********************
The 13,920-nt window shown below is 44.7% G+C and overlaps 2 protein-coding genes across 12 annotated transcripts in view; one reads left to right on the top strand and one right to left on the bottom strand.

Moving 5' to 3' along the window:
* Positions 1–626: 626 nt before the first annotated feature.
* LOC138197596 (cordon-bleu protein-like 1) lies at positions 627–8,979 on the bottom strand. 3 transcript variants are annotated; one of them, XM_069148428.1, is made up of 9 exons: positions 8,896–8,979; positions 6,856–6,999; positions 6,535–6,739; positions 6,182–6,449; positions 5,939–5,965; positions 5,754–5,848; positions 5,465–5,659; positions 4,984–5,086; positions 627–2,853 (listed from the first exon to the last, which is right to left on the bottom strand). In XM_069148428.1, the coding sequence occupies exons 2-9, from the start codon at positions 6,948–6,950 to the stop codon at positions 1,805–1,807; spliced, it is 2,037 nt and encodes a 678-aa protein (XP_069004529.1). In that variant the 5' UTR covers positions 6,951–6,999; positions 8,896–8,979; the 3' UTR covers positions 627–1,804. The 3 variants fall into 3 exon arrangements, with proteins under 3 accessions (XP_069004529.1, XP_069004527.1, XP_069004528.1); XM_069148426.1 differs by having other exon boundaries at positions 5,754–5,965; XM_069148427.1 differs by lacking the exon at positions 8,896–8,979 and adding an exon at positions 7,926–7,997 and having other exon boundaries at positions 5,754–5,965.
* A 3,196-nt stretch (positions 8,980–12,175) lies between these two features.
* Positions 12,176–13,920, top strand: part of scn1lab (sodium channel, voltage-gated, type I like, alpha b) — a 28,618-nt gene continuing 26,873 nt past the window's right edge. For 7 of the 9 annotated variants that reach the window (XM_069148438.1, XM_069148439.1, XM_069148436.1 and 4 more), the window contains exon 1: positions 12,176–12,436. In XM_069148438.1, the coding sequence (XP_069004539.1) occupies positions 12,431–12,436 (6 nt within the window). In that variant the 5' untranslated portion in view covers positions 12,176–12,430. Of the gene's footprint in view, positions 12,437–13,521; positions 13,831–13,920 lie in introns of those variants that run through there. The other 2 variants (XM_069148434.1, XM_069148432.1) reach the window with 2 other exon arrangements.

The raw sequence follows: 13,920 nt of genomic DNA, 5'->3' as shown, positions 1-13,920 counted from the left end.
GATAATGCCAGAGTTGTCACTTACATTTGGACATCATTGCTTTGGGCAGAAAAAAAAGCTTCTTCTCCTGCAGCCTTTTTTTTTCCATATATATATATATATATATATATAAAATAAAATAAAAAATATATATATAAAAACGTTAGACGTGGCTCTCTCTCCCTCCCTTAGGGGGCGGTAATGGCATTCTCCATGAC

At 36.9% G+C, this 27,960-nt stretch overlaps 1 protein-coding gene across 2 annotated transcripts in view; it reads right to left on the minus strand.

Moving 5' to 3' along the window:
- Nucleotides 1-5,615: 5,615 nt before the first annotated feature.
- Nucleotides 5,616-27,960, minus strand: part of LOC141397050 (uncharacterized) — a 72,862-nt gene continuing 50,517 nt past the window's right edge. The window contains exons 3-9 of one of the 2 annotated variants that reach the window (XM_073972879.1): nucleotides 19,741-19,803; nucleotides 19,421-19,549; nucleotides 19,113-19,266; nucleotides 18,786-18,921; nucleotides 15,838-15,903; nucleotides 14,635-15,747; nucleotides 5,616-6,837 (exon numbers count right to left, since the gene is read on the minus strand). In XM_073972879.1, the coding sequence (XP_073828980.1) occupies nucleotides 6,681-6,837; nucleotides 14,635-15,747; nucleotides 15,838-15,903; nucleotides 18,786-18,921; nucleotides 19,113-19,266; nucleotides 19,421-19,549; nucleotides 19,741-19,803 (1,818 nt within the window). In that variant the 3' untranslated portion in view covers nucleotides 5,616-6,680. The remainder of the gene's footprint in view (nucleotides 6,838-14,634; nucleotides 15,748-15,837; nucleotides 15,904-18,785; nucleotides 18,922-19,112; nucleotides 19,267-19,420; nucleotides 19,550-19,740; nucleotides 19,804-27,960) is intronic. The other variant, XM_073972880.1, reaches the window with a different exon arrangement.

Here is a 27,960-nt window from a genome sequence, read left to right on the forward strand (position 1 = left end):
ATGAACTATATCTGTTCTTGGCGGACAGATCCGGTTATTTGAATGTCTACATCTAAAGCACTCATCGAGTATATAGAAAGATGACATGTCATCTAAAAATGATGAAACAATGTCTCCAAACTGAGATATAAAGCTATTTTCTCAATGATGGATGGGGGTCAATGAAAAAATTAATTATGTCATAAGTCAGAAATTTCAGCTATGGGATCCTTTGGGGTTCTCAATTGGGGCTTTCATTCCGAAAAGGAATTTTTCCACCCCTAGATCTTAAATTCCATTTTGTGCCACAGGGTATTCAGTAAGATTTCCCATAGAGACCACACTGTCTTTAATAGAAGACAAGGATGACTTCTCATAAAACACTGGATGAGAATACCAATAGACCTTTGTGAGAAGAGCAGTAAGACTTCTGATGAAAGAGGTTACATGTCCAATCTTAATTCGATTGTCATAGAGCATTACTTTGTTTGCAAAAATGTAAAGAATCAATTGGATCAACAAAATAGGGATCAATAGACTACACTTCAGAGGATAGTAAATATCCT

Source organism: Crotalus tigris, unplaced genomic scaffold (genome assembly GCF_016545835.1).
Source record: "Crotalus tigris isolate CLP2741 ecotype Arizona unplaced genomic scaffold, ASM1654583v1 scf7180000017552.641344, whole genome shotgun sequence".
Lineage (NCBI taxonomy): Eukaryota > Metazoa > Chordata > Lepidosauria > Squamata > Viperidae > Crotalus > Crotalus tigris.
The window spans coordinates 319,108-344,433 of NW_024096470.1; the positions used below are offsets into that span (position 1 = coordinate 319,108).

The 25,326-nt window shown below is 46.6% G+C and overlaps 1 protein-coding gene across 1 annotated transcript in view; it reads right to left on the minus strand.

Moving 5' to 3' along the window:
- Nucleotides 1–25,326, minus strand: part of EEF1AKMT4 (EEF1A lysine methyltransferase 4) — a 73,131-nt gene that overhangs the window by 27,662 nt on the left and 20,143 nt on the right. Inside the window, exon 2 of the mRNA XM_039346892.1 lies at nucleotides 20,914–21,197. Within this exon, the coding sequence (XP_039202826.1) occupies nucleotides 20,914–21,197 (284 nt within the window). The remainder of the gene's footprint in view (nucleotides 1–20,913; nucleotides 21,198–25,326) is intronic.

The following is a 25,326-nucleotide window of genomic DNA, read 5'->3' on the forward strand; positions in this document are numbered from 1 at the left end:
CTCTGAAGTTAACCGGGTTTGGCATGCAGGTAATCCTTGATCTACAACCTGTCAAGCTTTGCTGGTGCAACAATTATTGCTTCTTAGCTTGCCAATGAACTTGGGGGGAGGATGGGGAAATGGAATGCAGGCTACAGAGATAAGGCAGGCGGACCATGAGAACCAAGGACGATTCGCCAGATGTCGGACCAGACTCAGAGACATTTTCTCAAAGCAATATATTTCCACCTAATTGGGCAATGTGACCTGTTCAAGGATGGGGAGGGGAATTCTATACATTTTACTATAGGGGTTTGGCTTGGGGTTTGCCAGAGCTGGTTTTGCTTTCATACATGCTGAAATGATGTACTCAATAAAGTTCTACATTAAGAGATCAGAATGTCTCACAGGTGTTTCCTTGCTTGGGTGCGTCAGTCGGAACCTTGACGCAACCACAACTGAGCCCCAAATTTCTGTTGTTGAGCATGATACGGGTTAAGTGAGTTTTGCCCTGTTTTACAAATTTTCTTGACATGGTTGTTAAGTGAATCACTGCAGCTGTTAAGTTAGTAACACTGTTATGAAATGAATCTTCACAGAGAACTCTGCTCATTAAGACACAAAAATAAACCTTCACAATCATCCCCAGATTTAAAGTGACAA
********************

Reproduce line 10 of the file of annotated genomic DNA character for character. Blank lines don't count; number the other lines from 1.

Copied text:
Moving 5' to 3' along the window: